By Nawara Fattahova

Kuwaiti coach Abdullah Al-Shallahi, who is coaching Nepal’s national football team, assisted the South Asian country in reaching the final qualifiers of the East Asian Football Championship (EAFF E-1) for the first time in its history. Shallahi spoke to Kuwait Times via telephone from Doha. Some excerpts:

Kuwait Times: When did you start coaching? Which was the first team you trained?
Abdullah Al-Shallahi: I took up coaching in 2012 by training the juniors of Qadsiya, Kazma, Tadhamon and Shabab clubs. After that I moved to Saudi Arabia to coach various football clubs including Radwa and Qariah Olya clubs in the third division. My first experience with a national football team was coaching the junior team of Kyrgyzstan for the Asian Cup qualifiers in 2017. My next step was with Qatar’s Al Shahaniya Sports Club to train the under-23 team. Later, I began coaching the national team of Nepal for the joint qualifiers for the 2022 World Cup and 2023 Asia Cup, and finally for the EAFF Cup, which has been the greatest achievement of my career.

KT: Why don’t you train Kuwait’s national team?
Shallahi: I haven’t received any offers from the Kuwait Football Association. My contract with the Nepalese team is until November 2024. I think if I get an offer to coach a team in the local league, this would be a wrong decision due to the present situation of Kuwait sports.

KT: How did the Nepal national team reach you? And why did you agree to train them?
Shallahi: I have good relations with most of the Asian football federations, and the president of the All Nepal Football Association (ANFA) is one of them. We discussed once about developing the Nepal football team. The Qatari Football Association has a joint agreement as a third party in my contract to provide financial and moral support to me and the team by holding camps and other assistance. At the end of October, we signed a new triparty contract for the next three years, as ANFA believes that our joint work will bring more success to the Nepalese football team.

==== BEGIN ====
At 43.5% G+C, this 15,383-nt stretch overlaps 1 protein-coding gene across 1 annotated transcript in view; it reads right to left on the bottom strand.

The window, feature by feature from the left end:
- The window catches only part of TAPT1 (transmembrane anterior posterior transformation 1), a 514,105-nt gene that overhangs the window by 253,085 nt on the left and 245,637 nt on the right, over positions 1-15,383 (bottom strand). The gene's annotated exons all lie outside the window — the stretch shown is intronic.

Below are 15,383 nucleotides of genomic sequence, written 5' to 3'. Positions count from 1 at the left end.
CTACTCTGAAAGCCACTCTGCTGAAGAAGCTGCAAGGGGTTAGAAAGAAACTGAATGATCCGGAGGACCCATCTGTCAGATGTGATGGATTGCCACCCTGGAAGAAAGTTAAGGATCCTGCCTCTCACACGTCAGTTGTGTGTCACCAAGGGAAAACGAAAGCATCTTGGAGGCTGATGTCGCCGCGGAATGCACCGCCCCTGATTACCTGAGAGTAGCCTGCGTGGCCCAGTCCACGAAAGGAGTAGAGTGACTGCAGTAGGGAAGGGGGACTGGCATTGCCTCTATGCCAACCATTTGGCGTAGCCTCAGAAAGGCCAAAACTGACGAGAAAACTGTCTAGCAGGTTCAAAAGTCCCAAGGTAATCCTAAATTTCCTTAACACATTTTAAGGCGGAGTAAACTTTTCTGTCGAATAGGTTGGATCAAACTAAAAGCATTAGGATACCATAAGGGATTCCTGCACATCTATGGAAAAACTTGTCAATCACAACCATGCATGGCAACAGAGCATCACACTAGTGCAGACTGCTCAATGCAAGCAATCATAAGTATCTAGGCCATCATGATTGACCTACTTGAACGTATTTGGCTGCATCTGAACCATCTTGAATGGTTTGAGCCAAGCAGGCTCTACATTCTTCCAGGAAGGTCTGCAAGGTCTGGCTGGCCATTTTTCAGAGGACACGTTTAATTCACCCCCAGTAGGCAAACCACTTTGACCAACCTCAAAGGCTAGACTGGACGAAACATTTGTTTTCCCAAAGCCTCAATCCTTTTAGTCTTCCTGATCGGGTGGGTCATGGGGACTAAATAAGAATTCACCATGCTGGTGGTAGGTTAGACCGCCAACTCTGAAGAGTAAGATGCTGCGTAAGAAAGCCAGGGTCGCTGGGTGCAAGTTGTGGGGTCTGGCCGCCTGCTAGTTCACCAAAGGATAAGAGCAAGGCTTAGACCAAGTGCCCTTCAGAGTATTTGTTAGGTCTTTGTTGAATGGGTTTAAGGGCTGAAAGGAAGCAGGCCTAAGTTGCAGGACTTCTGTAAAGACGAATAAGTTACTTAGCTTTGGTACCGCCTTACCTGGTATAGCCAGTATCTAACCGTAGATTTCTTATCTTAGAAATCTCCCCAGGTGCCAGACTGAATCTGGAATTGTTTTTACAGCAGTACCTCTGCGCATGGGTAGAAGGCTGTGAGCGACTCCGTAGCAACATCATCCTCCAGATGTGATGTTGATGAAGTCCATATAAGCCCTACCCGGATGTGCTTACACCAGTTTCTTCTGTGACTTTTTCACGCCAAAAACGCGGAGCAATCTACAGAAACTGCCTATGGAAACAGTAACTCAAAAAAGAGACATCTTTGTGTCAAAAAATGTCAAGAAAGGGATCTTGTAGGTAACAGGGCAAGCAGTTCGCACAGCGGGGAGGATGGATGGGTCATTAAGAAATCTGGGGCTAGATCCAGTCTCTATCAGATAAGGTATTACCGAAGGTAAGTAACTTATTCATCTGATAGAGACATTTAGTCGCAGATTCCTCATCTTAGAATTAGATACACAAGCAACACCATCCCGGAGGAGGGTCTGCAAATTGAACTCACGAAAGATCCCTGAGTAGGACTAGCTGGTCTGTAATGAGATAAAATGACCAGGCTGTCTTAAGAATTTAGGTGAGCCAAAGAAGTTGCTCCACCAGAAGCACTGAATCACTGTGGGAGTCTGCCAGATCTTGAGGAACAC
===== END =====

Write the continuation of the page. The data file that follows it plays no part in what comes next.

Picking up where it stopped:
KT: Since how long have you been training them?
Shallahi: I started working with ANFA in April 2021. They demanded that my mission was for Nepal to qualify for the third round of the Asian Cup 2023 and the East Asian Football Championship, in addition to forming a new football team that consisted of young players. I’m glad that all these goals were achieved.

KT: Why did you agree to renew the contract with them?
Shallahi: After the contract expired in October, I received positive feedback from the Nepalese fans. I was very proud of this and satisfied with my achievements, which compelled me to sign the new contract and continue coaching them for the next three years. I realize that now the mission is more difficult as expectations will be high.

KT: Did you face any difficulties in communicating with them due to the language barrier?
Shallahi: English is a universal language and it was not that difficult to communicate with them. Football is a sport that just needs thinking and adapting to their culture, and this is what I focused on since my first day.

KT: Which national team or sports club do you wish to coach?
Shallahi: I wish to coach the Kuwait national team. I also wish to coach a national team or a club in the Gulf. But I believe that my work with Asian teams was the best decision for me and my coaching career.

KT: Do you believe Kuwait can go back to its golden era of the 1980s?
Shallahi: Yes, if we all work hard as a team and fly the flag of Kuwait higher for the future of the blue team (Kuwait national team).

KT: Do you expect that Nepal will qualify for the World Cup?
Shallahi: I think it’s very difficult for the team to qualify for the 2026 World Cup, but my main goal now is to make sure they qualify for the 2023 or 2027 Asia Cups.